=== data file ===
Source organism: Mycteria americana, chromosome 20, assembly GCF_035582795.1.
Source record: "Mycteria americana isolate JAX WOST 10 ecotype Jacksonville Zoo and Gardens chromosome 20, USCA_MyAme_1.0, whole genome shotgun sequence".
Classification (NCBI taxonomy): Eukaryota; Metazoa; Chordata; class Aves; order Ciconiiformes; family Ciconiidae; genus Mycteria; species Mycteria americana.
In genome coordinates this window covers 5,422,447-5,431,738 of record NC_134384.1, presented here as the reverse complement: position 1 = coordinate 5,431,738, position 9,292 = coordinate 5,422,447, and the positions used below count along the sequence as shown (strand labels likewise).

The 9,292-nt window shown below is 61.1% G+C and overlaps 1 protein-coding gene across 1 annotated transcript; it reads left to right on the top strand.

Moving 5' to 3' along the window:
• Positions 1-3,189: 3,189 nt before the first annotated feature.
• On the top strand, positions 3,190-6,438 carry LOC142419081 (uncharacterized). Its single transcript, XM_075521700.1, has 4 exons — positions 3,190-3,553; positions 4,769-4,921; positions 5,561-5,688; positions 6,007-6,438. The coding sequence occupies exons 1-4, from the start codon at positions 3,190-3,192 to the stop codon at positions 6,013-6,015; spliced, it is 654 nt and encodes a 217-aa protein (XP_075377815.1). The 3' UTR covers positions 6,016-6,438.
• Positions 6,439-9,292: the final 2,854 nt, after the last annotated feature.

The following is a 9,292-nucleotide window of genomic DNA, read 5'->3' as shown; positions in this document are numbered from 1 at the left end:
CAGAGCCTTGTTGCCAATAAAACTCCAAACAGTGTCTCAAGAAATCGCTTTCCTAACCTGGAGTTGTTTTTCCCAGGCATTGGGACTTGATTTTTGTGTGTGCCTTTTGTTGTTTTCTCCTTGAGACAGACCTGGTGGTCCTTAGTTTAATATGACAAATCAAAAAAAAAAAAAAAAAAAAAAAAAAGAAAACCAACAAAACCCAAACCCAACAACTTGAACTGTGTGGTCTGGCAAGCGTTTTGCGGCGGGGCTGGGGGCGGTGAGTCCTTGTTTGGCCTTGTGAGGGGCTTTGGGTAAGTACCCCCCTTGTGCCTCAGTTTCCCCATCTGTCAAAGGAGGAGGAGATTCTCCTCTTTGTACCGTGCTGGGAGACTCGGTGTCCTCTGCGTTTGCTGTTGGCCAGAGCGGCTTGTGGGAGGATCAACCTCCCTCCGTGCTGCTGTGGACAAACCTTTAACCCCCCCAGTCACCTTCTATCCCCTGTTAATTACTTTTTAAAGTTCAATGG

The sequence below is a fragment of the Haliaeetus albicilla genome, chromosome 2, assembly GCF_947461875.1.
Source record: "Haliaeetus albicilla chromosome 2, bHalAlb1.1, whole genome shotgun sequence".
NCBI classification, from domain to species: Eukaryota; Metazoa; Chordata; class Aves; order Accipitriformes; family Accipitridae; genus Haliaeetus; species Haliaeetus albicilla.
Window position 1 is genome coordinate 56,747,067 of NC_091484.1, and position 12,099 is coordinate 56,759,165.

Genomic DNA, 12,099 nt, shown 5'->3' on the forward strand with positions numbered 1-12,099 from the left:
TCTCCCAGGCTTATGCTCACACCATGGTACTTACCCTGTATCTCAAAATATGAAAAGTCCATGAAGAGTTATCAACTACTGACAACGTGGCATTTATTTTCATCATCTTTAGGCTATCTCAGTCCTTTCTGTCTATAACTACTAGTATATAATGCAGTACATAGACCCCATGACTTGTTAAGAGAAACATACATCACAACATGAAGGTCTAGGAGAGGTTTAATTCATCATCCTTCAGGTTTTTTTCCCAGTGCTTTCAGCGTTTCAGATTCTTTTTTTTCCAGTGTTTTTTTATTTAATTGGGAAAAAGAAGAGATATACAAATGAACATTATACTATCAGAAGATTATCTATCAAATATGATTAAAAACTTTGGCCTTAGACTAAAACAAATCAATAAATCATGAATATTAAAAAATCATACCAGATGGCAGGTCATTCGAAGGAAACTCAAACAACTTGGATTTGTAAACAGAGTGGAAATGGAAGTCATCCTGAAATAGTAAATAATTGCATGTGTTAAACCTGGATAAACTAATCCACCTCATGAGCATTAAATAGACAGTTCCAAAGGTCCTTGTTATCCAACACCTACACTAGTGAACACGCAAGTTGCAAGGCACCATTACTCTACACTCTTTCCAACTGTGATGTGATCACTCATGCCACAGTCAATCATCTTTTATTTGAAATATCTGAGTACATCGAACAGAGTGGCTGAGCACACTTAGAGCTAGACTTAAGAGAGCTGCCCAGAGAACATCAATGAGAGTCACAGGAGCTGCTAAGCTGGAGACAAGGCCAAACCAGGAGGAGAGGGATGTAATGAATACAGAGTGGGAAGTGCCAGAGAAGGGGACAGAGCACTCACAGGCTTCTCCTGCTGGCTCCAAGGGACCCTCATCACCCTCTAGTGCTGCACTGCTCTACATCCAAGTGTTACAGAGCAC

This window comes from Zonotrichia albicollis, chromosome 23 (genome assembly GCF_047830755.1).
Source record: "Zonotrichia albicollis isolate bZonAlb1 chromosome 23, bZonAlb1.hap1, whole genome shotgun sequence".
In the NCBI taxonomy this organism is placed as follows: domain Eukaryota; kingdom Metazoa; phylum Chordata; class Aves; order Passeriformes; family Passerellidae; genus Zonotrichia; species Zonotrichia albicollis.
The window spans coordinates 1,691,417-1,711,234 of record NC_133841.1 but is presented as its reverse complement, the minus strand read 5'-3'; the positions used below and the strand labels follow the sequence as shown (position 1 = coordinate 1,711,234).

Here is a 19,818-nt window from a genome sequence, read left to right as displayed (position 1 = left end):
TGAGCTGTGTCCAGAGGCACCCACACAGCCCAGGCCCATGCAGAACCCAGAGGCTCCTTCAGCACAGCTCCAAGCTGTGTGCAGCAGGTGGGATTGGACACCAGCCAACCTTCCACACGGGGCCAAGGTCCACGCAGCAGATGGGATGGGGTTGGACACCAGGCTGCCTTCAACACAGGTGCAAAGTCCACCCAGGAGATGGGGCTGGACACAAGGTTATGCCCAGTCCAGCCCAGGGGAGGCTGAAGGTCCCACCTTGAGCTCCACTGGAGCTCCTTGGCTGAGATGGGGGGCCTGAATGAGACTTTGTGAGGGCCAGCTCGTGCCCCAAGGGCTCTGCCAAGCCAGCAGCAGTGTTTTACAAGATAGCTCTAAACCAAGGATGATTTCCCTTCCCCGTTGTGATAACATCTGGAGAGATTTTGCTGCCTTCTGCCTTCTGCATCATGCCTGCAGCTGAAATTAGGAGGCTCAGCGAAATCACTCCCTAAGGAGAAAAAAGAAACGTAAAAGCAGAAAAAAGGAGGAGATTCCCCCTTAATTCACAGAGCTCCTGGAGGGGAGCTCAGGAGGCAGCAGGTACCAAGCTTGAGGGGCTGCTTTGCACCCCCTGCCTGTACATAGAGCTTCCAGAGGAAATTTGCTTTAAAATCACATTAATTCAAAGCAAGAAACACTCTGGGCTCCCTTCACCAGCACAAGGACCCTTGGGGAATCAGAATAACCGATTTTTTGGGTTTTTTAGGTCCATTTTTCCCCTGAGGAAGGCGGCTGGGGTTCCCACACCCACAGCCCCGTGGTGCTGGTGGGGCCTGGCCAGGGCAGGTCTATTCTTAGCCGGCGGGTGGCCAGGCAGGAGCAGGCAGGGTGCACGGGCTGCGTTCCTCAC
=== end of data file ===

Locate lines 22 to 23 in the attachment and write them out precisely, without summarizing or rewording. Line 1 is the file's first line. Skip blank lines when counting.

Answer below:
Here is a 19,818-nt window from a genome sequence, read left to right as displayed (position 1 = left end):
TGAGCTGTGTCCAGAGGCACCCACACAGCCCAGGCCCATGCAGAACCCAGAGGCTCCTTCAGCACAGCTCCAAGCTGTGTGCAGCAGGTGGGATTGGACACCAGCCAACCTTCCACACGGGGCCAAGGTCCACGCAGCAGATGGGATGGGGTTGGACACCAGGCTGCCTTCAACACAGGTGCAAAGTCCACCCAGGAGATGGGGCTGGACACAAGGTTATGCCCAGTCCAGCCCAGGGGAGGCTGAAGGTCCCACCTTGAGCTCCACTGGAGCTCCTTGGCTGAGATGGGGGGCCTGAATGAGACTTTGTGAGGGCCAGCTCGTGCCCCAAGGGCTCTGCCAAGCCAGCAGCAGTGTTTTACAAGATAGCTCTAAACCAAGGATGATTTCCCTTCCCCGTTGTGATAACATCTGGAGAGATTTTGCTGCCTTCTGCCTTCTGCATCATGCCTGCAGCTGAAATTAGGAGGCTCAGCGAAATCACTCCCTAAGGAGAAAAAAGAAACGTAAAAGCAGAAAAAAGGAGGAGATTCCCCCTTAATTCACAGAGCTCCTGGAGGGGAGCTCAGGAGGCAGCAGGTACCAAGCTTGAGGGGCTGCTTTGCACCCCCTGCCTGTACATAGAGCTTCCAGAGGAAATTTGCTTTAAAATCACATTAATTCAAAGCAAGAAACACTCTGGGCTCCCTTCACCAGCACAAGGACCCTTGGGGAATCAGAATAACCGATTTTTTGGGTTTTTTAGGTCCATTTTTCCCCTGAGGAAGGCGGCTGGGGTTCCCACACCCACAGCCCCGTGGTGCTGGTGGGGCCTGGCCAGGGCAGGTCTATTCTTAGCCGGCGGGTGGCCAGGCAGGAGCAGGCAGGGTGCACGGGCTGCGTTCCTCAC